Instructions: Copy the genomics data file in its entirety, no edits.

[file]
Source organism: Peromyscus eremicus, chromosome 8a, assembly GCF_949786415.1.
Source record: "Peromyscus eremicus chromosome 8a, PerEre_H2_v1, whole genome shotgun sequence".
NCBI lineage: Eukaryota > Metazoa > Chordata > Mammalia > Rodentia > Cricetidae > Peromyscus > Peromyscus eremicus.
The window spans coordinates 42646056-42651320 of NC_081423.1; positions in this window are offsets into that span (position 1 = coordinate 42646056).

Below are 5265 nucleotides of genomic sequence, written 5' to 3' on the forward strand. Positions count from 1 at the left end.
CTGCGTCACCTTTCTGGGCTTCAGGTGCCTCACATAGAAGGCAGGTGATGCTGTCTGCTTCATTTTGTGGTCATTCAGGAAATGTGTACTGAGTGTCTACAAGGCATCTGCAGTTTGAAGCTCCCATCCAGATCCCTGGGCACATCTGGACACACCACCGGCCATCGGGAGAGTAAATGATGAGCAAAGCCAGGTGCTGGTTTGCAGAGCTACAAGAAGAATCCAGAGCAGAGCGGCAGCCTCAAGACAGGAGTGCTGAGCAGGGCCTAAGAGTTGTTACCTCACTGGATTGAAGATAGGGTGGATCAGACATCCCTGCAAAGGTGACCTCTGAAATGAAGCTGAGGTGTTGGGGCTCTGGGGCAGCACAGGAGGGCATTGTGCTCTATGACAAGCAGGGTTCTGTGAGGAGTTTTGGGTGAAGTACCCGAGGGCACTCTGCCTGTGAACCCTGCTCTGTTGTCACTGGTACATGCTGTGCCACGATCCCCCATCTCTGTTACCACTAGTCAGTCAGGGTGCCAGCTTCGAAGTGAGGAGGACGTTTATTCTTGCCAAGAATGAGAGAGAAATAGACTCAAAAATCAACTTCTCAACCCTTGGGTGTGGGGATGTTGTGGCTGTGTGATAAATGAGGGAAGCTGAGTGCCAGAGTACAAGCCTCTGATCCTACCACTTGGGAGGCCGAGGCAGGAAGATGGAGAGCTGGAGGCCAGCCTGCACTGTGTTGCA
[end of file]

Source organism: Peromyscus eremicus, chromosome 8a, assembly GCF_949786415.1.
Source record: "Peromyscus eremicus chromosome 8a, PerEre_H2_v1, whole genome shotgun sequence".
NCBI lineage: Eukaryota > Metazoa > Chordata > Mammalia > Rodentia > Cricetidae > Peromyscus > Peromyscus eremicus.
The window spans coordinates 42646056-42651320 of NC_081423.1; positions in this window are offsets into that span (position 1 = coordinate 42646056).

Below are 5265 nucleotides of genomic sequence, written 5' to 3' on the forward strand. Positions count from 1 at the left end.
CTGCGTCACCTTTCTGGGCTTCAGGTGCCTCACATAGAAGGCAGGTGATGCTGTCTGCTTCATTTTGTGGTCATTCAGGAAATGTGTACTGAGTGTCTACAAGGCATCTGCAGTTTGAAGCTCCCATCCAGATCCCTGGGCACATCTGGACACACCACCGGCCATCGGGAGAGTAAATGATGAGCAAAGCCAGGTGCTGGTTTGCAGAGCTACAAGAAGAATCCAGAGCAGAGCGGCAGCCTCAAGACAGGAGTGCTGAGCAGGGCCTAAGAGTTGTTACCTCACTGGATTGAAGATAGGGTGGATCAGACATCCCTGCAAAGGTGACCTCTGAAATGAAGCTGAGGTGTTGGGGCTCTGGGGCAGCACAGGAGGGCATTGTGCTCTATGACAAGCAGGGTTCTGTGAGGAGTTTTGGGTGAAGTACCCGAGGGCACTCTGCCTGTGAACCCTGCTCTGTTGTCACTGGTACATGCTGTGCCACGATCCCCCATCTCTGTTACCACTAGTCAGTCAGGGTGCCAGCTTCGAAGTGAGGAGGACGTTTATTCTTGCCAAGAATGAGAGAGAAATAGACTCAAAAATCAACTTCTCAACCCTTGGGTGTGGGGATGTTGTGGCTGTGTGATAAATGAGGGAAGCTGAGTGCCAGAGTACAAGCCTCTGATCCTACCACTTGGGAGGCCGAGGCAGGAAGATGGAGAGCTGGAGGCCAGCCTGCACTGTGTTGCA